Matt Pacinelli, managing director for Stream Realty Partners’ D.C. office, noted there’s clearly a shortage of housing in the District, and the idea of creating mixed-use neighborhoods is valuable and creates a synergy that benefits all parties.
However, regulatory challenges have long made it difficult for such conversions to happen.
“Historically, there’s been a substantial gap in valuation for an office site versus a residential one,” he told CO. “Unless you can acquire one at a very attractive basis, you would not be in a strong position to generate a good return with a conversion.”
With the submissions for the RFI due to the mayor last month, Pacinelli is interested to hear the feedback and what the next steps are to incentivize developers and help make these conversions more likely — especially where affordable housing is concerned.
“There is a desire among developers to deliver affordable housing, but at the same time, they need a reasonable return on their investment, and at the moment, there isn’t a clear path to be able to do that,” he said. “These are the right conversations that the city is having and ultimately I hope they find solutions that work for all stakeholders.”
That said, many conversions are already underway, including some Downtown. There is currently 2 million square feet of office-to-residential conversion happening in D.C. proper, Pacinelli noted, and he expects there will be a handful more.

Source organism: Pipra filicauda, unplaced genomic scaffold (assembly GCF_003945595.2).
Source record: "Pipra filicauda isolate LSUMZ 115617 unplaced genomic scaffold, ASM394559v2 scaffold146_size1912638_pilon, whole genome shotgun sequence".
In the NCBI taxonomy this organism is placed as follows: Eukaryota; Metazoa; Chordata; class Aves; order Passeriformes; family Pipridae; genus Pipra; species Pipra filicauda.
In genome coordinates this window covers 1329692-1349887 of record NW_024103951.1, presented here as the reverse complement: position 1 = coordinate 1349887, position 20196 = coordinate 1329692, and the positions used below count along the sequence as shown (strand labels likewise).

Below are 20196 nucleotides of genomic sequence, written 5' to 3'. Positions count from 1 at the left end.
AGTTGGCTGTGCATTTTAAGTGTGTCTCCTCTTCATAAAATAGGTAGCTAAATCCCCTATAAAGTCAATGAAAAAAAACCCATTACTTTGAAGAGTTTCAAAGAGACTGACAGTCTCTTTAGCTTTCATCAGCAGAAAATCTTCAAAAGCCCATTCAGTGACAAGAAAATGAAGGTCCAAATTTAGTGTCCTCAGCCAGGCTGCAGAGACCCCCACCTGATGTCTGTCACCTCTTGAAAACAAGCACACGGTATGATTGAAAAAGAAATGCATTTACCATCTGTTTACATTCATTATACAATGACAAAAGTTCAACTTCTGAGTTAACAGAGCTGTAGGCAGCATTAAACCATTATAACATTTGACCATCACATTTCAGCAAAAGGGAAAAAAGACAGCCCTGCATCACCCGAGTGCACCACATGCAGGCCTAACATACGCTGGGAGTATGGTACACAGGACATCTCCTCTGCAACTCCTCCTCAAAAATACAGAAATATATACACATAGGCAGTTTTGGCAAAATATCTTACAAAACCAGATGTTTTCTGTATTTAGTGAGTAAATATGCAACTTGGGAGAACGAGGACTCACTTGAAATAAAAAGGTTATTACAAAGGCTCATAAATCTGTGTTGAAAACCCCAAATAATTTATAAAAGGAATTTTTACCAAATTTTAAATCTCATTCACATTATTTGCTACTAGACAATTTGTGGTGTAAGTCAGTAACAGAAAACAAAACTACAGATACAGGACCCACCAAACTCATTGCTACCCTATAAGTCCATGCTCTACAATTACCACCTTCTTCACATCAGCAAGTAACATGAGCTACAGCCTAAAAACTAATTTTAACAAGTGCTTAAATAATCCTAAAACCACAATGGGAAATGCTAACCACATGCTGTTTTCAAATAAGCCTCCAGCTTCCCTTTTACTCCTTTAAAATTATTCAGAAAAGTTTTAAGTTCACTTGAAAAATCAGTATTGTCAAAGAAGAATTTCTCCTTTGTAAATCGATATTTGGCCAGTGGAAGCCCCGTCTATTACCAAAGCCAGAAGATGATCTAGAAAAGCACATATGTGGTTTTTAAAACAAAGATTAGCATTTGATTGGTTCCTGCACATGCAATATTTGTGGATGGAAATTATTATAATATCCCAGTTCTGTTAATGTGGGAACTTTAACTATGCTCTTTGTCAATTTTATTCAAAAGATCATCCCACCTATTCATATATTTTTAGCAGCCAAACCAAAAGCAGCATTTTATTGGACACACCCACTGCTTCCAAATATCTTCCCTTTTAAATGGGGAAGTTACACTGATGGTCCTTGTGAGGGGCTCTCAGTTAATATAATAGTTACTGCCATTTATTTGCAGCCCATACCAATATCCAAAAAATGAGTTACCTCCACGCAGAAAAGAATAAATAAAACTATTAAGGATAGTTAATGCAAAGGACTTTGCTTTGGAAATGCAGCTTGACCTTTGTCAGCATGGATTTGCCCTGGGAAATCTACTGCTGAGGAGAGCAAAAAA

For instance, in January, a joint venture between Lincoln Property Company and Cadillac Fairview Corp., acquired the former Department of Homeland Security office at 1125 15th Street NWDowntown for $82 million, with plans to build a 264-unit residential building. Stream Realty was involved in the transaction as the seller’s agent.
Also Downtown, Foulger-Pratt is in the midst of its own office-to-residential conversion project, after acquiring a vacant office building at 1425 New York Avenue. NW for $56 million, and filing plans to convert the13-story building into 255 apartments.
Additionally, quite a few conversions are underway throughout the region. Earlier this month, Perseus TDC acquired a five-story, 65,000-square-foot office tower in Bethesda, Md. with plans to demolish and replace the building with a multifamily community.
And last year, Brookfield Residential announced its intention to transform two former corporate buildings at 625 and 635 Slaters Lane in Old Town Alexandria, Va., into Towngate North, comprising two adjacent condominium buildings.
“Northern Virginia has seen a boom in development over the past few years, and an exponential set of starts since the announcement of both Amazon HQ2 and the Virginia Tech Campus,” Gregg Hughes, senior vice president operations for Brookfield Properties Development in Washington, D.C., told CO.
“Opportunities for urban land development are scarce, and limited opportunities often carry costly price tags,” he said. “Older office buildings, outshined by newer commercial spaces are now a prime and viable alternative.”
Requests for comment from the mayor’s office were not immediately returned.
Keith Loria can be reached at Kloria@commercialobserver.com.